Cramps are medically defined as ‘painful involuntary muscles contraction causing discomfort and pain.’
Cramps are very common in pregnancy and are believed to be due to the normal changes occurring due to the development of your baby. A few days after the fertilization of egg by the sperm, the embryo attaches itself to the uterine wall. This is the time when cramping and spotting can occur. The pregnancy cramps are similar to menstrual cramps.
Causes of Pregnancy Cramps
Usually, cramps occur due to the expansion of uterine ligaments and musculature. As your uterus expands, the ligaments and muscles supporting it stretch more than usual and you experience mild cramping in the abdomen. They are more pronounced when you cough, sneeze or upon change of positions.
Cramps During Early Pregnancy
Abdominal cramps are counted as one of the early symptoms of pregnancy. As your body gears up for pregnancy and a baby, mild pregnancy pains are linked to the normal physical changes that your body is going through now. A little spotting with cramps at roughly the same time as your period is a sign that the embryo has implanted itself to the womb. This is again nothing to worry about, if the pain is not severe and you do not experience gastrointestinal symptoms and dizziness.
Cramps During Second Trimester
The belly starts to grow in the second trimester. The round ligament of uterus is the main cause of cramps in the second trimester. As it stretches, you experience a stabbing and dull ache in the lower abdomen.
Mild cramping is quite common in pregnancy and should not be worried about. Many pregnancies mark abdominal cramps as one of the early symptoms of pregnancy.
Other important causes of cramps involve:
Bloating and flatulence
Managing Pregnancy Cramps
Here are a few things that you can do to ease the discomfort associated with pregnancy cramps.
Try to change position, sit or lie down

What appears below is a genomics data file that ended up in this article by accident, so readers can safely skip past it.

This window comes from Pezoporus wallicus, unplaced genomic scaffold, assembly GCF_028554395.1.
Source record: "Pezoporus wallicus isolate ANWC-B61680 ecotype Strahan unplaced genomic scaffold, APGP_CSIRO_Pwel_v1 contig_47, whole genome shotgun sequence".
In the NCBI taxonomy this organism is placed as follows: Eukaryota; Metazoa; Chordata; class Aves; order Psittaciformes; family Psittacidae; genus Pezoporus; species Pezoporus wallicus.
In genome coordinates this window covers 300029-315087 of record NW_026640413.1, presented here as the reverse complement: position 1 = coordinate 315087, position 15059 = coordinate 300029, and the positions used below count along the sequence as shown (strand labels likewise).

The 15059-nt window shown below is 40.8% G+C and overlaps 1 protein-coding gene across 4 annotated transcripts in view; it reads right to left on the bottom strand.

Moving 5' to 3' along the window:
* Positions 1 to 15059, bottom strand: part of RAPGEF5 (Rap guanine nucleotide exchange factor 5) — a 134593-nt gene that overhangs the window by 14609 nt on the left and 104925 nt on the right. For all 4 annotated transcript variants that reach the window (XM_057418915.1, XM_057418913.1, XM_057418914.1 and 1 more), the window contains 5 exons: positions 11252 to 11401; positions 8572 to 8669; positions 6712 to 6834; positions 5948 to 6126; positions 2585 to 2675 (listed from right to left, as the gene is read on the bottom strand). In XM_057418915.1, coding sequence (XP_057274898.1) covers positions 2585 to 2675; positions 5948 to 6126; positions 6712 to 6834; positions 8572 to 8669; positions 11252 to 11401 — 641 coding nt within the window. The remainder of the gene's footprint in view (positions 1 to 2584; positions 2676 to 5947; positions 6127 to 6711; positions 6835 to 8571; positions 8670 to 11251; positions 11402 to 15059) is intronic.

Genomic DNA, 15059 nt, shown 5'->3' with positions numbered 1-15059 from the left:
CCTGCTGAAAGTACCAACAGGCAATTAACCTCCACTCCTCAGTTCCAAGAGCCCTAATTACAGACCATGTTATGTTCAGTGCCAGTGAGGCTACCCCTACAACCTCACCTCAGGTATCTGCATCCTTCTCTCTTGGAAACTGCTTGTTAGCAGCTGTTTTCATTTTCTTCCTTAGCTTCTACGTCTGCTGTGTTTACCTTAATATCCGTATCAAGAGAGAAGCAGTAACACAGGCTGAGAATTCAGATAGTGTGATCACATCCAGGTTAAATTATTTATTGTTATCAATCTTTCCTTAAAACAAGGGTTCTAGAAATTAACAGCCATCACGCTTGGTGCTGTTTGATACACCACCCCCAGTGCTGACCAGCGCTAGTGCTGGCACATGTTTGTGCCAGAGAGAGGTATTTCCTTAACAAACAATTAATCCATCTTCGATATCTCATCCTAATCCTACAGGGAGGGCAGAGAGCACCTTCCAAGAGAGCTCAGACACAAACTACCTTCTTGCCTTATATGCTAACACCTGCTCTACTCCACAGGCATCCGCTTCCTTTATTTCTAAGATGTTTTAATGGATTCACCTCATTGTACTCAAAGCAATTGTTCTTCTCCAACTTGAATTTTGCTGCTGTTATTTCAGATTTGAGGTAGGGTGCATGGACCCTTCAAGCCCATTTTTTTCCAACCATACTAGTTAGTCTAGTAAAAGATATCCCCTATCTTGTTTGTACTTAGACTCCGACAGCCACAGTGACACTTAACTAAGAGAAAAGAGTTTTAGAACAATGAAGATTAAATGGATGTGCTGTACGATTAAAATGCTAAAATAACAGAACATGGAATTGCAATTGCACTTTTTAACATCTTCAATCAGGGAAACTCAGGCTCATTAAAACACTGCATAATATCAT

Do some light relaxing exercises
Curl on a sofa with a magazine pr a novel and a hot water bottle
Breathing exercises are also helpful in easing the pain
Sit in a tub full of lukewarm water
Drink plenty of fluids
Ask someone to give you a gentle, warm massage on your lower back
Snuggle in the bed or the sofa with a warm water bag and a read
If pain still does not subside then consult your doctor for pain killers.
Alarming Concerns For Cramping During Pregnancy
Though cramps are common in pregnancy but there are a few conditions which should be borne in mind when your cramps during your pregnancy are more often and severe.
Eccyesis or Ectopic Pregnancy
Ectopic pregnancy is a medical emergency when fertilized egg is implanted in fallopian tubes, broad ligament, or any other place except uterus. Eccyesis is very fatal for the mother as the internal hemorrhage caused can prove to life-threatening or the mother.
Most of the ectopic pregnancies are seen at the distal end of fallopian tubes (93 – 97 percent).
If you experience pain or cramps at either side of lower abdomen, immediately consult your doctor who will ask you to get the necessary ultrasonography done to rule out the presence of an ectopic pregnancy
Spotting per vagina accompanied by varying degree of cramps can be a potential sign of abortion or miscarriage. Do not take cramps and spotting lightly, consult your doctor immediately
Urinary tract infections
Urinary tract infection is a very distressing condition characterized by difficulty in urination, burning in urination, urgency and increased frequency of urine
Placental abruption is the separation of placenta from the uterine wall before the birth of the baby. This condition can be signaled by painful cramps lasting for long durations
Preeclampsia is pregnancy condition characterized by high blood pressure and appearance of protein in urine. High blood pressure or hypertension in severe forms can cause sharp intense pain in upper abdomen
Preterm labor also called premature labor is the onset of labor pains before 36 completed weeks of pregnancy. Abdominal pain, increased pressure and cramps are important sign of preterm labor
Cramps can also be due to food poisoning, appendicitis, pancreatitis, fibroids, bowel obstruction, gall bladder disease, stomach insects.
Following cramps are NOT to be Ignored
Severe prolonged pain not subsiding by mild analgesics
Low abdominal pain associated with contractions
Cramps associated with vaginal bleeding or discharge
Cramps associated with dizziness and gastrointestinal symptoms
Remember, cramps are a curable condition and if it becomes intolerable, immediately consult your doctor to avoid any medical emergency.